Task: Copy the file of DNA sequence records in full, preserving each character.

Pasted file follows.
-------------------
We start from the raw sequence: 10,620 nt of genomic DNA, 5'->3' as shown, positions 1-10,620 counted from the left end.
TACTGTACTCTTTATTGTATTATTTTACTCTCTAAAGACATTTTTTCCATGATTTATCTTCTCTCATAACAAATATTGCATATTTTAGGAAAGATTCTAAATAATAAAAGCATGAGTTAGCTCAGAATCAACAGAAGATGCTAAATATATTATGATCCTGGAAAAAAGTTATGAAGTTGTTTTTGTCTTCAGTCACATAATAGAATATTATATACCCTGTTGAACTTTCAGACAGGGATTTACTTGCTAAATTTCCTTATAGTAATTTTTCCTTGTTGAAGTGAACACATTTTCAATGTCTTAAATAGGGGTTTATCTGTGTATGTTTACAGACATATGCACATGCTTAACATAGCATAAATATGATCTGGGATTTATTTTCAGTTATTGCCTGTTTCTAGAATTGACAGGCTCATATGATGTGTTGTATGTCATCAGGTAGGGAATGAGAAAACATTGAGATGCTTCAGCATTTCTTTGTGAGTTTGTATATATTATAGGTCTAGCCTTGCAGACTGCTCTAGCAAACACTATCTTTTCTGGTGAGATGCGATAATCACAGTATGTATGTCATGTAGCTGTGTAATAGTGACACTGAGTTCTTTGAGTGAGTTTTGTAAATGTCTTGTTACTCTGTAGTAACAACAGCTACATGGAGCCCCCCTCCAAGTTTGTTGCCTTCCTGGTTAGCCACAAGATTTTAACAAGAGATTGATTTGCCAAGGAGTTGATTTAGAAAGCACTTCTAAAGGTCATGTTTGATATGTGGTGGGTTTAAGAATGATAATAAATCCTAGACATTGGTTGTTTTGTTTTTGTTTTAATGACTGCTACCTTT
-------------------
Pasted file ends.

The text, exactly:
We start from the raw sequence: 10,620 nt of genomic DNA, 5'->3' as shown, positions 1-10,620 counted from the left end.
TACTGTACTCTTTATTGTATTATTTTACTCTCTAAAGACATTTTTTCCATGATTTATCTTCTCTCATAACAAATATTGCATATTTTAGGAAAGATTCTAAATAATAAAAGCATGAGTTAGCTCAGAATCAACAGAAGATGCTAAATATATTATGATCCTGGAAAAAAGTTATGAAGTTGTTTTTGTCTTCAGTCACATAATAGAATATTATATACCCTGTTGAACTTTCAGACAGGGATTTACTTGCTAAATTTCCTTATAGTAATTTTTCCTTGTTGAAGTGAACACATTTTCAATGTCTTAAATAGGGGTTTATCTGTGTATGTTTACAGACATATGCACATGCTTAACATAGCATAAATATGATCTGGGATTTATTTTCAGTTATTGCCTGTTTCTAGAATTGACAGGCTCATATGATGTGTTGTATGTCATCAGGTAGGGAATGAGAAAACATTGAGATGCTTCAGCATTTCTTTGTGAGTTTGTATATATTATAGGTCTAGCCTTGCAGACTGCTCTAGCAAACACTATCTTTTCTGGTGAGATGCGATAATCACAGTATGTATGTCATGTAGCTGTGTAATAGTGACACTGAGTTCTTTGAGTGAGTTTTGTAAATGTCTTGTTACTCTGTAGTAACAACAGCTACATGGAGCCCCCCTCCAAGTTTGTTGCCTTCCTGGTTAGCCACAAGATTTTAACAAGAGATTGATTTGCCAAGGAGTTGATTTAGAAAGCACTTCTAAAGGTCATGTTTGATATGTGGTGGGTTTAAGAATGATAATAAATCCTAGACATTGGTTGTTTTGTTTTTGTTTTAATGACTGCTACCTTT